The color of these lemons is not a trick of the camera. They're practically orange. Which is appropriate, because Meyer lemons are sweeter than the average lemon. In fact, if you're making a recipe that requires Meyer lemons and you only have regular ones, the substitution is to add a bit of orange juice.

I found a basket of these lovelies at Whole Foods, and bought two. I've been wracking my brain with what to do with them. Naturally, one of the first places I checked for a Meyer lemon recipe was Orangette, since her recipes are usually quite pleasing to me. That's how I came to make these cookies, which are basically like lemon shortbread cookies. They're light and buttery, and though I wish they were a little crispier, or maybe a little chewier, they're addictive to eat. The problem is that the recipe makes 80 cookies, and well, there's just me!

Now I have two zested Meyer lemons and haven't decided yet what I'll be doing with the juice/pulp. But I'll come up with something soon, and when I do, you'll be the second to know about it.

Meyer Lemon Sablés

Recipe originally found at Orangette

  • 2 cups unbleached all-purpose flour
  • 2 tsp baking powder
  • 2 sticks (1 cup) unsalted butter, at room temperature
  • ½ cup confectioner’s sugar
  • ½ cup granulated sugar
  • 2 tbsp finely grated Meyer lemon zest (from about 2 good-size fruits)
  • ¾ tsp coarse sea salt or Kosher salt
  • 4 large egg yolks
  • ¼ cup coarse Turbinado sugar, for rolling logs of dough


  1. In a small bowl, combine the flour and baking powder, and whisk to mix thoroughly. Set aside.
  2. Put the butter into the bowl of a stand mixer (or a large mixing bowl). Beat (with the paddle attachment, if you’re using a stand mixer) on medium-low speed until the butter is creamy; then add the confectioner’s sugar and beat for a minute. Add the granulated sugar, and beat for a minute more. Sprinkle the lemon zest and salt into the bowl, and mix briefly to just combine. Add the egg yolks one at a time, mixing briefly to incorporate after each addition. With the mixer on low, add the flour in three doses, mixing just until the flour is absorbed. Use a rubber spatula to do any last scraping and stirring; do not overmix. The dough will be quite thick and dense and sticky.
  3. Divide the dough between two large sheets of wax paper. Using the paper as an aid, smoosh and roll and shape one blob of dough into a rough log about 1½ inches in diameter. Roll up the log in the paper, and twist the ends to seal it closed. Repeat with the remaining blob of dough. Chill the two logs until the dough is cold and firm, at least two hours and up to a couple of days.
  4. When you’re ready to bake, preheat the oven to 350°F, and set a rack in the middle of the oven. Line a baking sheet with a silicone mat or parchment paper. Put a large sheet of parchment paper on the counter, and pour the Turbinado sugar onto it, making a ridge of sugar approximately the length of the dough logs. Remove a log from the fridge, unwrap it, and roll it lightly in the sugar to press the crystals into its sides. Coat the log as thoroughly as you can; then slice it into ¼-inch-thick slices. Lay the slices on the baking sheet, leaving about 2 inches between each cookie. Refrigerate the remaining dough.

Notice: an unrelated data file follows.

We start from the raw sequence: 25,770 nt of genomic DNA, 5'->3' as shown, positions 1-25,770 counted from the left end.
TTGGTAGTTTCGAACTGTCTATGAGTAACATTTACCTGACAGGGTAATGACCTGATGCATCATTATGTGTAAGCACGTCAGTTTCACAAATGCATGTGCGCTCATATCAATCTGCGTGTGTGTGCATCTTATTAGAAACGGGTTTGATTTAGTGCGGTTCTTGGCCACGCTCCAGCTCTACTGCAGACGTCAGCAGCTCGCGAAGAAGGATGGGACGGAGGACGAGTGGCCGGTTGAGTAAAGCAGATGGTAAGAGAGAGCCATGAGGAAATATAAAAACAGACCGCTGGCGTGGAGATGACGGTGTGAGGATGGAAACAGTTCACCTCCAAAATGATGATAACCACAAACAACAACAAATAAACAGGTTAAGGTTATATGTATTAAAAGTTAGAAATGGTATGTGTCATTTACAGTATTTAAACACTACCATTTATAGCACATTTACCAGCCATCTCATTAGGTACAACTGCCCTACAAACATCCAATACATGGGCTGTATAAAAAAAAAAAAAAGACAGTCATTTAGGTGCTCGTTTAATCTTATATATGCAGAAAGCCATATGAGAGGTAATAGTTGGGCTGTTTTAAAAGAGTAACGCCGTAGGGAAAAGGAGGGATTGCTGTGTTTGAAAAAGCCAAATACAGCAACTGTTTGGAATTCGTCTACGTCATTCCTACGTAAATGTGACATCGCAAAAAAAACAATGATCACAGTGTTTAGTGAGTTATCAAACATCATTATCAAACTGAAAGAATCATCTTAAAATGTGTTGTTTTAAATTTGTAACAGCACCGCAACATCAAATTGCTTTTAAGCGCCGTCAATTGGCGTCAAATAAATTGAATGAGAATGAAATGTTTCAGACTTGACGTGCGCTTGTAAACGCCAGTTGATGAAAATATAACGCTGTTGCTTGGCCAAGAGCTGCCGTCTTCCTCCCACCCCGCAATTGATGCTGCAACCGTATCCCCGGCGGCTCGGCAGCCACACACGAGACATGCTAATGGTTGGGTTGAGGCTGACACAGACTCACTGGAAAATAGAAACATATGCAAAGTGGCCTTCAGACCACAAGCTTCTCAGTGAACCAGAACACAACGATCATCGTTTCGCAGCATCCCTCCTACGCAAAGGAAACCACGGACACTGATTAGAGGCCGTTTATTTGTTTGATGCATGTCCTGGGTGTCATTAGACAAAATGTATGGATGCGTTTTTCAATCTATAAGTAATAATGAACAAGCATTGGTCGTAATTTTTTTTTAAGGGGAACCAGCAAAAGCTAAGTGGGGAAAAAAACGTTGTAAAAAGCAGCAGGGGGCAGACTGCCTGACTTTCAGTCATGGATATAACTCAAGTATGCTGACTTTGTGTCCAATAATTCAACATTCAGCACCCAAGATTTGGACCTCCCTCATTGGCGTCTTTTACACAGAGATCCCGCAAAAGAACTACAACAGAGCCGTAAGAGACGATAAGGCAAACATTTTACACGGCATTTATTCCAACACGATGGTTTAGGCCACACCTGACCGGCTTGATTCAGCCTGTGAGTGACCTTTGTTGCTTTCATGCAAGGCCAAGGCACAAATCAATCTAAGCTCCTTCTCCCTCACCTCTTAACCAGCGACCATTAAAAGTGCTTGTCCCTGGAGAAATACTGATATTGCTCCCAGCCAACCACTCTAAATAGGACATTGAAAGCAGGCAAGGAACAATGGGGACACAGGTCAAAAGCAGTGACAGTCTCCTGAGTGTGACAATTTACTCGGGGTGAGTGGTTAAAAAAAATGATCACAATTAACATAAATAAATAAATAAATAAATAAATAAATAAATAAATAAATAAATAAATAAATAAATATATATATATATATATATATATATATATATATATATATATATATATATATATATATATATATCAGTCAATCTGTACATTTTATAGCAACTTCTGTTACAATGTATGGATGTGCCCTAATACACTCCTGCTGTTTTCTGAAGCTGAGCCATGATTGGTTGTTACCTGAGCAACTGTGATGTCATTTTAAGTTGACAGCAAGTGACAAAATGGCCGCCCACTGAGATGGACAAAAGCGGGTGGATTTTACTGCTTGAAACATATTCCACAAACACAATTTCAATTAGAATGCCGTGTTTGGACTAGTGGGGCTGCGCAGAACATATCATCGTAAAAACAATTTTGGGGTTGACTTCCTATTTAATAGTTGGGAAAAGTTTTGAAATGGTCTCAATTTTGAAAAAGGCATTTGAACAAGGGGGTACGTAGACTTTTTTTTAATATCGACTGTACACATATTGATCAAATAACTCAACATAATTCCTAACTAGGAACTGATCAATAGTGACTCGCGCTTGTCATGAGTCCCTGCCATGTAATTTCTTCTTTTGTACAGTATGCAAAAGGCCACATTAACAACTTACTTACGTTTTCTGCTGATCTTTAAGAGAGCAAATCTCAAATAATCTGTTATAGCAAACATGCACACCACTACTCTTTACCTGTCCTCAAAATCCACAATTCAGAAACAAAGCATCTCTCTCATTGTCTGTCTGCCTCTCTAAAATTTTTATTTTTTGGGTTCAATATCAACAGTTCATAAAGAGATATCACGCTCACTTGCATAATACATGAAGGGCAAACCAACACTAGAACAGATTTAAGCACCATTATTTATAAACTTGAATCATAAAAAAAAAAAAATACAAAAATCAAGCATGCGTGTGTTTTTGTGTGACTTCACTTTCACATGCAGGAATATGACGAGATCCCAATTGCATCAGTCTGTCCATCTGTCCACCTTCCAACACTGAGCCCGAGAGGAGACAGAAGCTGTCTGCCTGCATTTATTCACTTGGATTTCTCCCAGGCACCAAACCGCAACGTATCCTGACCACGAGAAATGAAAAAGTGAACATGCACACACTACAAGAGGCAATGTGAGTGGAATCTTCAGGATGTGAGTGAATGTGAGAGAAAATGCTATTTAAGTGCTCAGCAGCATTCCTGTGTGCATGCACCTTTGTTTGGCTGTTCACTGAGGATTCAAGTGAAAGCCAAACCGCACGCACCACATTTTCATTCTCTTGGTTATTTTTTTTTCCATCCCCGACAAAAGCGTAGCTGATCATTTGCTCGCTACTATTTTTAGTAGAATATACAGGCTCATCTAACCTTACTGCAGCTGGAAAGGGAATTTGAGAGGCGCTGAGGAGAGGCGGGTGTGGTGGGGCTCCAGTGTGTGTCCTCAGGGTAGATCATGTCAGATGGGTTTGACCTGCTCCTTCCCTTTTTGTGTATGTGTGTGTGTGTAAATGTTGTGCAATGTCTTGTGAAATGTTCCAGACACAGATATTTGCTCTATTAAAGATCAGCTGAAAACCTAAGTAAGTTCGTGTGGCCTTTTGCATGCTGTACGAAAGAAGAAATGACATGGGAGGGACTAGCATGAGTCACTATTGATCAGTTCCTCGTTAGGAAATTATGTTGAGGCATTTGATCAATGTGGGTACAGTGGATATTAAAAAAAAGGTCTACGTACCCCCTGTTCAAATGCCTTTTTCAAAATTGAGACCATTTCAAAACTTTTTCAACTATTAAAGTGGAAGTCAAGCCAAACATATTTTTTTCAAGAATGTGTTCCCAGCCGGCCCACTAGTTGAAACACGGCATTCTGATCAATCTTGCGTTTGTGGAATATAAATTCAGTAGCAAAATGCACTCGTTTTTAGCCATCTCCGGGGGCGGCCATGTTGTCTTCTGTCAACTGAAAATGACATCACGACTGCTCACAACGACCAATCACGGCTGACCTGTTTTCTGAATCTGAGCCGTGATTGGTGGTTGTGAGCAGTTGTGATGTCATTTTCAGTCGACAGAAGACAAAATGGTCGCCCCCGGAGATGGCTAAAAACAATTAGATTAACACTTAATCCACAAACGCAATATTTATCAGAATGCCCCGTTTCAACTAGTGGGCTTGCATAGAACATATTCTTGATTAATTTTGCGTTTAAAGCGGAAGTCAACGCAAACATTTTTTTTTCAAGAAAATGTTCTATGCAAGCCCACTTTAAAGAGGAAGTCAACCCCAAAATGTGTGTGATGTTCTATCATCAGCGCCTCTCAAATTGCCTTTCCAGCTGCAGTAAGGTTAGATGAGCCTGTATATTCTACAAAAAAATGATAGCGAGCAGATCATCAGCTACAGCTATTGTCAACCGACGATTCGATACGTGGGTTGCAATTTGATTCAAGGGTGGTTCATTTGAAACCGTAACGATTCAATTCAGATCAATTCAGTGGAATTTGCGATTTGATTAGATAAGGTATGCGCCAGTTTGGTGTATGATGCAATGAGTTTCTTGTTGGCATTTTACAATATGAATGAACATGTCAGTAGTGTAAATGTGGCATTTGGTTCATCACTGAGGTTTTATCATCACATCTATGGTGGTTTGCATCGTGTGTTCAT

5. Bake the cookies for about 10-12 minutes or until just golden around the edges, rotating the sheet 180 degrees halfway through the baking time. Cool them on the silicone mat or parchment paper on a wire rack. Repeat with remaining dough.

Note: Store the cookies in an airtight tin at room temperature for up to three days, or freeze them in a Tupperware, with a sheet of wax paper between each layer.

Yield: about 80 silver-dollar-size cookies

Tuesday, February 3, 2009

Creamy Scallop Soup

This soup is not your everyday soup. It takes too much time and too many premium ingredients for that. But it's the perfect thing for a dinner party or special occasion. All the work and effort you put into it is worth the time it takes to concoct this gorgeous, sophisticated soup. The base is silky, creamy, and rich, and yet has a slight tang from the lemon, and a hint of nuttiness from the crème fraîche. And let's not forget the jewels of tender, succulent scallops that are swimming lazily in the broth. The recipe doesn't make much, but it's enough to serve 4. Why? Because something this rich and satisfying doesn't need more than a small bowl. More, in my opinion, lessens the experience; tips it over to the side of being too much. Serve it in small bowls, so each drop can be savored, as it should.

The soup begins with a white fish stock. Where does one obtain the fish heads/bones/frames necessary for the stock? Call a local fish market, or even a regular grocer, and see if they'll reserve you a pound or two of it. They'd likely discard it anyway, so might even give it to you for free (or would charge a nominal fee). I got mine from Whole Foods. I called them the morning I was going to make the stock to have them reserve heads/frames from white fish for me. They charged me $0.99/lb.